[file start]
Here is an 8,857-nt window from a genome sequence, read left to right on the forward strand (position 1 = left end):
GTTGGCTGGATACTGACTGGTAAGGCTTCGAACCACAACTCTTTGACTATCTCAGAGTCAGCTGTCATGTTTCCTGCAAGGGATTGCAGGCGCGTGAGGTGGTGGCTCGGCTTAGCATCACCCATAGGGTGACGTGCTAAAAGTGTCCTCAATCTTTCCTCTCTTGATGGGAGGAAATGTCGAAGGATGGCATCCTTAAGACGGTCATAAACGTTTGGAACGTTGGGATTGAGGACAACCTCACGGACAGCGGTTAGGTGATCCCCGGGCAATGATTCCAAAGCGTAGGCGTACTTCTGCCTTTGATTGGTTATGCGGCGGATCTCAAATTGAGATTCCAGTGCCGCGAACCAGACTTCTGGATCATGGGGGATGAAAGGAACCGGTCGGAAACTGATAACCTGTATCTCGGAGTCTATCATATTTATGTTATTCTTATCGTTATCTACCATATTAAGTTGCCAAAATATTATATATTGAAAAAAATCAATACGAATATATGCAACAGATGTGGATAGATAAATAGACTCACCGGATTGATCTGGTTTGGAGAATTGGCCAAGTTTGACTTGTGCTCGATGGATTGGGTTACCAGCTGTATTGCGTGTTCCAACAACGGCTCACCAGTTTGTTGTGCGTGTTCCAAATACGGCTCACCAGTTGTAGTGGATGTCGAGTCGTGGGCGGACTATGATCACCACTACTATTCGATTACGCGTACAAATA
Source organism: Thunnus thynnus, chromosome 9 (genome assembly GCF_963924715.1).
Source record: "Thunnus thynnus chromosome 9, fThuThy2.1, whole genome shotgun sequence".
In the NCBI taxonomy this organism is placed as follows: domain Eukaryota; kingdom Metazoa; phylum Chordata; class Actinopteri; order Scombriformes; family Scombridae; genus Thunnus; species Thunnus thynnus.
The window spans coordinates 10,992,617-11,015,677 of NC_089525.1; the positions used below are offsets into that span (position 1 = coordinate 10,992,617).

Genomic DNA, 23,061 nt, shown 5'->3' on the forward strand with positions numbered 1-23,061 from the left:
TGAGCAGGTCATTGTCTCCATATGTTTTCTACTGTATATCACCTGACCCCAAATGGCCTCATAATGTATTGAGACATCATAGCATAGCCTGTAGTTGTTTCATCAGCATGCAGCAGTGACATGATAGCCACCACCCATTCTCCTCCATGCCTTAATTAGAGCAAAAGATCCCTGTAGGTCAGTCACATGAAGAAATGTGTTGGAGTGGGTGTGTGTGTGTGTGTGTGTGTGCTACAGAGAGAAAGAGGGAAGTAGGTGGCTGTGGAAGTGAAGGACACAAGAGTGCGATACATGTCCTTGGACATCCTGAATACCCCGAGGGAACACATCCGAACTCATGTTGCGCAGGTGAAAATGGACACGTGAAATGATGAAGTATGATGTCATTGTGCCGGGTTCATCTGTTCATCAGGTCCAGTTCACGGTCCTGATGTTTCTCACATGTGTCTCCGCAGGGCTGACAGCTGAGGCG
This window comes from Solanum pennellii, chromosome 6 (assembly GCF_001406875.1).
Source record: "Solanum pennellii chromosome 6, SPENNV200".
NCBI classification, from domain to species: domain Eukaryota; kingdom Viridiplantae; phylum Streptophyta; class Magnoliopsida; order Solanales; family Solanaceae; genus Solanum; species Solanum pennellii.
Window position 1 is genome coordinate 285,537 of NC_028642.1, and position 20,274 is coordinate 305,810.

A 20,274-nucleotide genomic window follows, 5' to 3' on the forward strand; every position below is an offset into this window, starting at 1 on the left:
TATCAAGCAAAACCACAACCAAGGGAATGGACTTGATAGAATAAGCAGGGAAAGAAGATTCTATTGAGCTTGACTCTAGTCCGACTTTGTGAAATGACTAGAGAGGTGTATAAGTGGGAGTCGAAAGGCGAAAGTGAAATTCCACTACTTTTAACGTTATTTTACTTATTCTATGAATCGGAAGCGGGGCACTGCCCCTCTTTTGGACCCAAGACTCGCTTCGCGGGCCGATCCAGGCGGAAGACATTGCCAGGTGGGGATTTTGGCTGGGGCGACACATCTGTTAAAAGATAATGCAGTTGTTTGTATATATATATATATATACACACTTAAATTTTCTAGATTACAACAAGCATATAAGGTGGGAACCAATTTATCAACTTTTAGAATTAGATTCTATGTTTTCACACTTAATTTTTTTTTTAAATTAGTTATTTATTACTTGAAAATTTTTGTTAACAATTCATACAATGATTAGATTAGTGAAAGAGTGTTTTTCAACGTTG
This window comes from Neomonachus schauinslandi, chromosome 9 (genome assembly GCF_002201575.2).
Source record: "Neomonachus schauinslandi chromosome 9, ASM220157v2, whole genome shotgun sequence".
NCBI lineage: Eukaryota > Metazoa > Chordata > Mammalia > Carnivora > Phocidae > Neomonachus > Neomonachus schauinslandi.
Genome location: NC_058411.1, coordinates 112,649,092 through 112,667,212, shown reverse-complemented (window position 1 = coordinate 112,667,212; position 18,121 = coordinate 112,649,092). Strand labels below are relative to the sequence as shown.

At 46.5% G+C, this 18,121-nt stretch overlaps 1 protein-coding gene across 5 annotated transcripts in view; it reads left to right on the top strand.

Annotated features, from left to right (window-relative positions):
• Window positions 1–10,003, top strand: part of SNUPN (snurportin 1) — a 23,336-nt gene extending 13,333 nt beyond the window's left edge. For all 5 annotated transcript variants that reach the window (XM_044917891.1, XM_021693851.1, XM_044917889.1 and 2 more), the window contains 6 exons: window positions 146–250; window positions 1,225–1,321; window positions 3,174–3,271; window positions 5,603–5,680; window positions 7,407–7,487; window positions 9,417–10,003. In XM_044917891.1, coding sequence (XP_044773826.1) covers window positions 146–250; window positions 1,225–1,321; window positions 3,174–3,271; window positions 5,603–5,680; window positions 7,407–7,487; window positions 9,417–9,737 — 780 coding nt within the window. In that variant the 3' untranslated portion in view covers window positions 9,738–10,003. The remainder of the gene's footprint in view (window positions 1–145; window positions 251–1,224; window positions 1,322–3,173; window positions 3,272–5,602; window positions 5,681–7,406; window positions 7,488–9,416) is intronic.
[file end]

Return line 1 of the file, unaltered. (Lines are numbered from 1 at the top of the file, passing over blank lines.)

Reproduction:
Here is an 8,857-nt window from a genome sequence, read left to right on the forward strand (position 1 = left end):